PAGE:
Others had honored and confessed our Lord when they saw Him working miracles, but Joseph honored Him and confessed himself a disciple, when he saw Him a cold, blood-sprinkled corpse. Others had shown love to Jesus while He was speaking and living, but Joseph showed love when He was silent and dead.

John Piper comments on Psalm 117:

“Praise the LORD, all nations! Extol him, all peoples!” This is God’s purpose: that he be praised by all the peoples – that he be much of; that he be seen and savored and shown to be great.

MissionsMissions is a cross-cultural movement aimed at helping people stop making much of themselves and start making much of their Creator. Missions is a cross-cultural effort to transform people’s hearts so that God is felt to be more praiseworthy than sport stars or military might or artistic achievements or anything else that God has made. Missions is a cross-cultural endeavor to help people experience God as their Treasure above all earthly treasures forever. It is a life and death struggle to give people eternal life, which consists in knowing and enjoying God forever.

Missions is telling the nations to praise God and then giving them evidences that this is good to do and showing them how God has made a way for sinners to do it because of the blood and righteousness of Jesus Christ. Missionaries don’t just say Psalm 117:1, “Praise the LORD, all nations!” They also say Psalm 147:1, “Praise the LORD! For it is good to sing praises to our God; for it is pleasant, and a song of praise is fitting.” We don’t just say, “Praise the true God, through his Son Jesus!” We give reasons. We explain who he is and what he is like and how he has worked in history and spoken to us in the Bible and in his Son. We give reasons for why praising God is the only safe and satisfying response to God. We make clear: Not to praise is to perish.

Let’s face a problem here. Not everyone hears Psalm 117:1 as good news. God’s command to praise God sounds really vain to lots of people. For example, Michael Prowse, writing in the London Financial Times March 31, last year said:

Worship is an aspect of religion that I always found difficult to understand. Suppose we postulate an omnipotent being who, for reasons inscrutable to us, decided to create something other than himself. Why should he . . . expect us to worship him? We didn’t ask to be created. Our lives are often troubled. We know that human tyrants, puffed up with pride, crave adulation and homage. But a morally perfect God would surely have no character defects. So why are all those people on their knees every Sunday? (Financial Times, March 30/March 31, 2002, p. 2.)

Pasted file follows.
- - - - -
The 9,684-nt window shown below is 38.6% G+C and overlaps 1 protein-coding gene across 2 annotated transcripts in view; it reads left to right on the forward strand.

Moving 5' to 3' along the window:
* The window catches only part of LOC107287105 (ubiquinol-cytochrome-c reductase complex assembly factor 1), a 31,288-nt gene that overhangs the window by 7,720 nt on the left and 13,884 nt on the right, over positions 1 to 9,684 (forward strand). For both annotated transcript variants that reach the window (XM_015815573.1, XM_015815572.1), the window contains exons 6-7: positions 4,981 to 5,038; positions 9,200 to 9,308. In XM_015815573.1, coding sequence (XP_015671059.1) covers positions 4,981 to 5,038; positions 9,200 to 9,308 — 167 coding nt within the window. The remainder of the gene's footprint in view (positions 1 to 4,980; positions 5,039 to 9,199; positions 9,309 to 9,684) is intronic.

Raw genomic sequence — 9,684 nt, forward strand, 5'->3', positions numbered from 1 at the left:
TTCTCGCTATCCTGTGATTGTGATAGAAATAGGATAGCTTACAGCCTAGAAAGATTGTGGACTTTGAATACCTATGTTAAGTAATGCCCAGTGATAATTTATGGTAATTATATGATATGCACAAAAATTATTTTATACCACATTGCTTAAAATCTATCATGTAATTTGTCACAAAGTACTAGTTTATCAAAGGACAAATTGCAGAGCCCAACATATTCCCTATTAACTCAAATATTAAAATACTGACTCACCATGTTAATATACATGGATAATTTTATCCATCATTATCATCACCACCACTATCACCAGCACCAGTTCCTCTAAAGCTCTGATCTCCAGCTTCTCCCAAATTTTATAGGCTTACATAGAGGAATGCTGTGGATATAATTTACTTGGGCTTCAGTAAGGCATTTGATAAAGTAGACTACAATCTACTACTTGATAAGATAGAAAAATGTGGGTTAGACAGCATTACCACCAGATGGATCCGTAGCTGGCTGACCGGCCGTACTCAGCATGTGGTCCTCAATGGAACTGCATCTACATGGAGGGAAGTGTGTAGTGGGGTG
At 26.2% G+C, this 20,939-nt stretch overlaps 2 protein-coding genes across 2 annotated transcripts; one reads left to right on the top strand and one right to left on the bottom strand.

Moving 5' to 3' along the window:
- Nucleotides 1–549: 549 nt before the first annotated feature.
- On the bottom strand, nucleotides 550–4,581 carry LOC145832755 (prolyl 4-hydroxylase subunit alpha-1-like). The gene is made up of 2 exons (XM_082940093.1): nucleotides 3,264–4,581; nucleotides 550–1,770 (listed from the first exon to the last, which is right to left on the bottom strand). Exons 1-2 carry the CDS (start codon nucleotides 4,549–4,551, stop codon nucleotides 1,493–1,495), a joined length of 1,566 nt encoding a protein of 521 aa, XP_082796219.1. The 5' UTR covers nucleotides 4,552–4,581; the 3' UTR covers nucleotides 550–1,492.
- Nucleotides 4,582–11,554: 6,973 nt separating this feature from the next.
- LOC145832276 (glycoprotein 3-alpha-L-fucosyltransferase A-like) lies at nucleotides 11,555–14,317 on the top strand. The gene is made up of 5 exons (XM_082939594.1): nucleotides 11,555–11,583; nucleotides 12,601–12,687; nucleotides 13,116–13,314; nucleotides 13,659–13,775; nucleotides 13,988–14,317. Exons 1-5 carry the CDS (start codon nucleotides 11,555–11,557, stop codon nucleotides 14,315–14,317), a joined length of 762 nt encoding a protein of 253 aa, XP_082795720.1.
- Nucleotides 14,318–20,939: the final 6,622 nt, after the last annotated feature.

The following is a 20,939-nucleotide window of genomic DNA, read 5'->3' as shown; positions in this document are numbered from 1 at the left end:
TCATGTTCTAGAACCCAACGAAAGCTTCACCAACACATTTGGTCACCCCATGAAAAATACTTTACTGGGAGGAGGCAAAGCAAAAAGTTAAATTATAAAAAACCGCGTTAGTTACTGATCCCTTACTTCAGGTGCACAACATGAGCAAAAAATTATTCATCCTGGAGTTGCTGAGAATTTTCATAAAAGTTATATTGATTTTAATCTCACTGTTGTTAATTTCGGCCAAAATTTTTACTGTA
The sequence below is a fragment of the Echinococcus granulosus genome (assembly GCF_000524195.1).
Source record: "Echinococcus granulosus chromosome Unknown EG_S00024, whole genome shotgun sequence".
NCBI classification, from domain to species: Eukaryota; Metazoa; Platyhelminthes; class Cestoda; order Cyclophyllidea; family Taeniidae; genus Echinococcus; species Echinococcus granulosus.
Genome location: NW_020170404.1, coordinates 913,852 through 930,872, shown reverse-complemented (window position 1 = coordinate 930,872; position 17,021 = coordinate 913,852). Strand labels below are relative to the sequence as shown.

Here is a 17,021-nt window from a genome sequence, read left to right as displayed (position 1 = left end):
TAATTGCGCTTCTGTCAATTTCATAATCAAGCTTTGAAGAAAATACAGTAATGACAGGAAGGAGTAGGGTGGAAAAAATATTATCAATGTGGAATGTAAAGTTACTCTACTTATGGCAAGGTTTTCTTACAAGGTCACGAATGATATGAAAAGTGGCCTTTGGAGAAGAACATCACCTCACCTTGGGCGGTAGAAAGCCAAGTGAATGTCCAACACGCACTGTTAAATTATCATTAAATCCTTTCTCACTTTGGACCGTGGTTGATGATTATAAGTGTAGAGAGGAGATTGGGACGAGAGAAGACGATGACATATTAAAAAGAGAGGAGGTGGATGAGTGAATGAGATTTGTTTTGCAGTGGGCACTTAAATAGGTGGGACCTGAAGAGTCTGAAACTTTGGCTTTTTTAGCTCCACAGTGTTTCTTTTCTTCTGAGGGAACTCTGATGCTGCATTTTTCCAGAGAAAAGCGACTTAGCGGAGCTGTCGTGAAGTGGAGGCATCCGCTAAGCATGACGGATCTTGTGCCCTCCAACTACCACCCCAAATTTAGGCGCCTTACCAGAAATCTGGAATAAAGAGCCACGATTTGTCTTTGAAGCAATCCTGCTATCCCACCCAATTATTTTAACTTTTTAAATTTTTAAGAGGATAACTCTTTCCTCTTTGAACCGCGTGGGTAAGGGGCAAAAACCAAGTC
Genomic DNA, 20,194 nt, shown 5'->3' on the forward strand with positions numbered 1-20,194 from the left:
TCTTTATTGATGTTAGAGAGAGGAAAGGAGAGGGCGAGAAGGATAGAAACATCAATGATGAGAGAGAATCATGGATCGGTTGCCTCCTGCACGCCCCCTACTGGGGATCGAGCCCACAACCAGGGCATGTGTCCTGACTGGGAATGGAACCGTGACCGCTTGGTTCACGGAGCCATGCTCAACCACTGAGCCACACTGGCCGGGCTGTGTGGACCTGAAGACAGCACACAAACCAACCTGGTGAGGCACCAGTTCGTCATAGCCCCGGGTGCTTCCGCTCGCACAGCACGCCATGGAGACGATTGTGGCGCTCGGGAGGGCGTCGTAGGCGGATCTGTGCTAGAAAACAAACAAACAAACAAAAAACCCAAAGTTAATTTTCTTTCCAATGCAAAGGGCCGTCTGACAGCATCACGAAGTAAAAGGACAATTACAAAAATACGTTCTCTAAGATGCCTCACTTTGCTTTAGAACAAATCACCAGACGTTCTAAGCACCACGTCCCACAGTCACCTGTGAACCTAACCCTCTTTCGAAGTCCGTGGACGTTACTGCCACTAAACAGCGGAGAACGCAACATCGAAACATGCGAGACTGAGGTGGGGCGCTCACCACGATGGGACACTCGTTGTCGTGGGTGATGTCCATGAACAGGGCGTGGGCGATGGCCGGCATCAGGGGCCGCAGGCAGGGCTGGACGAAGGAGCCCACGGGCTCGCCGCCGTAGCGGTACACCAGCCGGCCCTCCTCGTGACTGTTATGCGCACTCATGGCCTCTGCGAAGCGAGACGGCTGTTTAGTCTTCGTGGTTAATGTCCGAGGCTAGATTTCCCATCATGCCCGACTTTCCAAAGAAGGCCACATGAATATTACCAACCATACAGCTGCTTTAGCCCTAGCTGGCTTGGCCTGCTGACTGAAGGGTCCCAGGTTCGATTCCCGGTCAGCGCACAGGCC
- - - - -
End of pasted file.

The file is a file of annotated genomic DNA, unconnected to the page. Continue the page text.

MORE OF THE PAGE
In other words, the only incentive that Prowse can think of for God to demand praise from us is that he has need – a defect. But what if we have the need, and the need is to see infinite beauty and enjoy it so much that is spills over in authentic praise. What if admiration really is the highest pleasure and God is the most admirable being in the universe? If that were the case, wouldn’t God’s demand that we praise him be a demand for our maximum joy. And do we not call that love? C. S. Lewis struggled with the same thing, and made the great discovery:

But the most obvious fact about praise-whether of God or any thing-strangely escaped me. I thought of it in terms of compliment, approval, or the giving of honor. I had never noticed that all enjoyment spontaneously overflows into praise unless (sometimes even if) shyness or the fear of boring others is deliberately brought in to check it. The world rings with praise-lovers praising their mistresses, readers their favorite poet, walkers praising the countryside, players praising their favorite game-praise of weather, wines, dishes, actors, motors, horses, colleges, countries, historical personages, children, flowers, mountains, rare stamps, rare beetles, even sometimes politicians or scholars. I had not noticed how the humblest, and at the same time most balanced and capacious, minds, praised most, while the cranks, misfits and malcontents praised least.…